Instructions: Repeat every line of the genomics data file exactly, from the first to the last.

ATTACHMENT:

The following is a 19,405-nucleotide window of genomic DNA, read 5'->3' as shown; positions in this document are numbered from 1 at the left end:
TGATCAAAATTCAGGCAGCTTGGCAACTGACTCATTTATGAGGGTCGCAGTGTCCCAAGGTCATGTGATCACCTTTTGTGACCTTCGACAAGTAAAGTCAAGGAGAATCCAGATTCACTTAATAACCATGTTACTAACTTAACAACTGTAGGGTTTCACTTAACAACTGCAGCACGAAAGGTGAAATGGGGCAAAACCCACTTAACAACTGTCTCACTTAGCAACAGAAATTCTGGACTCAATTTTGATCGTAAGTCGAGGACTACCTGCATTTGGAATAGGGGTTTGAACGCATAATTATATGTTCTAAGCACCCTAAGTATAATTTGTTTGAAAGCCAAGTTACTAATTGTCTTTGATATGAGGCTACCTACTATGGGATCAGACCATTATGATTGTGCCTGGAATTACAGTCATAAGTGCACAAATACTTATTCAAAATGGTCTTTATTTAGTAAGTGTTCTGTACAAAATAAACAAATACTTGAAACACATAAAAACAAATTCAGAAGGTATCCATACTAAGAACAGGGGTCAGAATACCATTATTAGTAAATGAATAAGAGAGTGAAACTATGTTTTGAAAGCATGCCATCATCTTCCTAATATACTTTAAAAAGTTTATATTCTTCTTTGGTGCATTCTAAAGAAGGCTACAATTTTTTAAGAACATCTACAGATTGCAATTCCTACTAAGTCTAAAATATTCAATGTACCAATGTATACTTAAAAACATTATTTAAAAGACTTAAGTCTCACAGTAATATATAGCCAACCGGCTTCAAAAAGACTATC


The following is a 19,405-nucleotide window of genomic DNA, read 5'->3' as shown; positions in this document are numbered from 1 at the left end:
TGATCAAAATTCAGGCAGCTTGGCAACTGACTCATTTATGAGGGTCGCAGTGTCCCAAGGTCATGTGATCACCTTTTGTGACCTTCGACAAGTAAAGTCAAGGAGAATCCAGATTCACTTAATAACCATGTTACTAACTTAACAACTGTAGGGTTTCACTTAACAACTGCAGCACGAAAGGTGAAATGGGGCAAAACCCACTTAACAACTGTCTCACTTAGCAACAGAAATTCTGGACTCAATTTTGATCGTAAGTCGAGGACTACCTGCATTTGGAATAGGGGTTTGAACGCATAATTATATGTTCTAAGCACCCTAAGTATAATTTGTTTGAAAGCCAAGTTACTAATTGTCTTTGATATGAGGCTACCTACTATGGGATCAGACCATTATGATTGTGCCTGGAATTACAGTCATAAGTGCACAAATACTTATTCAAAATGGTCTTTATTTAGTAAGTGTTCTGTACAAAATAAACAAATACTTGAAACACATAAAAACAAATTCAGAAGGTATCCATACTAAGAACAGGGGTCAGAATACCATTATTAGTAAATGAATAAGAGAGTGAAACTATGTTTTGAAAGCATGCCATCATCTTCCTAATATACTTTAAAAAGTTTATATTCTTCTTTGGTGCATTCTAAAGAAGGCTACAATTTTTTAAGAACATCTACAGATTGCAATTCCTACTAAGTCTAAAATATTCAATGTACCAATGTATACTTAAAAACATTATTTAAAAGACTTAAGTCTCACAGTAATATATAGCCAACCGGCTTCAAAAAGACTATC